• 3/4 cups buckwheat groats
  • handful of raw chopped walnuts
  • handful of raw pumpkin seeds
  • handful of raw chopped pecans
  • handful of raw chopped almonds
  • handful of raw sunflower seeds
  • 1/4 cup melted coconut oil
  • 1/8 cup honey
  • 1/8 cup pure maple syrup
  • 1 tsp vanilla
  • several shakes of cinnamon

Combine all ingredients and spread out over a parchment lined baking sheet at 300 degrees for 1/2 hour, stirring halfway through. If you like your granola well done, leave it in the oven a bit longer. Remove from oven, allow to cool, and store in a tightly sealed container. Enjoy over oatmeal, with nut milk and berries for breakfast or dessert.

Turmeric Tea Two Ways



Once you start reading about inflammation and foods, you will inevitably start reading about turmeric. I had been familiar with turmeric for a long time thanks to my university boyfriend, Dhimant.  He introduced me to the deliciousness of Indian food, and while I had included turmeric in many dishes, I had never used fresh turmeric before. Realistically, I am not going to have curries every night, and turmeric tea really is the primary way I make sure I get my daily dose!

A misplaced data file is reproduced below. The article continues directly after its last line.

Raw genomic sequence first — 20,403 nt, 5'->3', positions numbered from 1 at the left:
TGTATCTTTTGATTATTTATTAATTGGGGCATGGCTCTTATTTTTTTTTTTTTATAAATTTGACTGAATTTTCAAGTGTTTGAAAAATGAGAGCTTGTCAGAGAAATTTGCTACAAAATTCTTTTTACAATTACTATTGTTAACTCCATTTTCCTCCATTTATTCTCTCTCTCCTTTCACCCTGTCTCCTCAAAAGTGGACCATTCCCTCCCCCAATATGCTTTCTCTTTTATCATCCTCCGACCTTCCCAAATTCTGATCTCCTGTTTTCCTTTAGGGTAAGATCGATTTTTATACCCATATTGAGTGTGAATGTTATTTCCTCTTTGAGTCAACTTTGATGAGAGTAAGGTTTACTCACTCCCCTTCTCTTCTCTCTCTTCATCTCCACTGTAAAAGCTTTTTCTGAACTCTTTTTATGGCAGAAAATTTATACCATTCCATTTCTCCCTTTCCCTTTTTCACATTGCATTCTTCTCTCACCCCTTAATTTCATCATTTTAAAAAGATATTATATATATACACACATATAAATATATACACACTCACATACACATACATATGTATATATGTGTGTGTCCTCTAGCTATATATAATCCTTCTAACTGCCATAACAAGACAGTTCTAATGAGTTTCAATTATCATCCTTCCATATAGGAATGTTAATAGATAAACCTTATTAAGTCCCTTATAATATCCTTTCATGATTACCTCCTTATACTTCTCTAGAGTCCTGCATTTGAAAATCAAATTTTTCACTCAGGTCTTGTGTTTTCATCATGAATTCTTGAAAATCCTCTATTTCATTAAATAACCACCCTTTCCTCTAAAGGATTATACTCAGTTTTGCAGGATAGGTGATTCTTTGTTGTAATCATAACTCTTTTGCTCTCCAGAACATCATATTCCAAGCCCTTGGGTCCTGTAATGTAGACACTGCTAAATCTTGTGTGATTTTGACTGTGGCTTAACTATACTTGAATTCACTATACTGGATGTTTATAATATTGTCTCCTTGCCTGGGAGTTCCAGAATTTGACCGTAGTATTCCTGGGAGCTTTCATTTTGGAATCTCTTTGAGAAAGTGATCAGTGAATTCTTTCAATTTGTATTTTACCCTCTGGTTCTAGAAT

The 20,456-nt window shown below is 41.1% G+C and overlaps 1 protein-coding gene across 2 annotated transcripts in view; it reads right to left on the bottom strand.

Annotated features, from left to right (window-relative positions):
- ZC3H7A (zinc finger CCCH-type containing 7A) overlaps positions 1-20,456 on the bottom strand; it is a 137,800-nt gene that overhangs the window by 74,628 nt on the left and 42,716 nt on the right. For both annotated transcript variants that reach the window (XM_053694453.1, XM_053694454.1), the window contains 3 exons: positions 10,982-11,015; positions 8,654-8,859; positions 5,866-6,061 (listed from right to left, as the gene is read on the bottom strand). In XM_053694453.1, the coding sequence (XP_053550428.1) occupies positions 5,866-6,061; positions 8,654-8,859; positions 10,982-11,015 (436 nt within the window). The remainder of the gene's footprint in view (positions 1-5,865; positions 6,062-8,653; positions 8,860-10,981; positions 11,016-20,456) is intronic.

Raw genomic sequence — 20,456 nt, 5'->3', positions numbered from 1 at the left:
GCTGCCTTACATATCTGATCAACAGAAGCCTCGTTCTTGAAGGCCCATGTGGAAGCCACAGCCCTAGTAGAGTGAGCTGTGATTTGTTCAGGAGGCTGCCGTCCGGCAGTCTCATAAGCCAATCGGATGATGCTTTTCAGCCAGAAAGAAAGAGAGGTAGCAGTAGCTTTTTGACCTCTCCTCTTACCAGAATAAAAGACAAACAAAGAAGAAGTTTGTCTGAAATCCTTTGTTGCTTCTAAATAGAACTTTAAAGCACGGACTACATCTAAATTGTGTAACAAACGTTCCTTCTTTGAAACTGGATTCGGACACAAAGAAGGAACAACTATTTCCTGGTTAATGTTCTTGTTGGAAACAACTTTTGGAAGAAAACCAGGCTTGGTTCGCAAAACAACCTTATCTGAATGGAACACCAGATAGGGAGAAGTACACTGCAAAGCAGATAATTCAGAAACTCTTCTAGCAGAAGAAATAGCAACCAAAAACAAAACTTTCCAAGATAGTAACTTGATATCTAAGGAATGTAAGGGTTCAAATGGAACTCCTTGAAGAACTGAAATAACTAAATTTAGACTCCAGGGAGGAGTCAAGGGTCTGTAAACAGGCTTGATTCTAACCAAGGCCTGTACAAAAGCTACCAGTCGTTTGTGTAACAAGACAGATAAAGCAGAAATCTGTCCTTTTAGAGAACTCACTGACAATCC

It’s dead easy to make as well.


Turmeric Tea

  • Fresh turmeric root
  • Fresh ginger root
  • Whole pepper corns
  • Half a lemon
  • Cold water
  1. Slice up a thumb sized piece of turmeric. If you want to take off the skin you can, but I don’t bother.
  2. Slice up a thumb sized piece of ginger. Again, your choice to peel it.
  3. Crush a few peppercorns under a knife.
  4. Slice up half a lemon.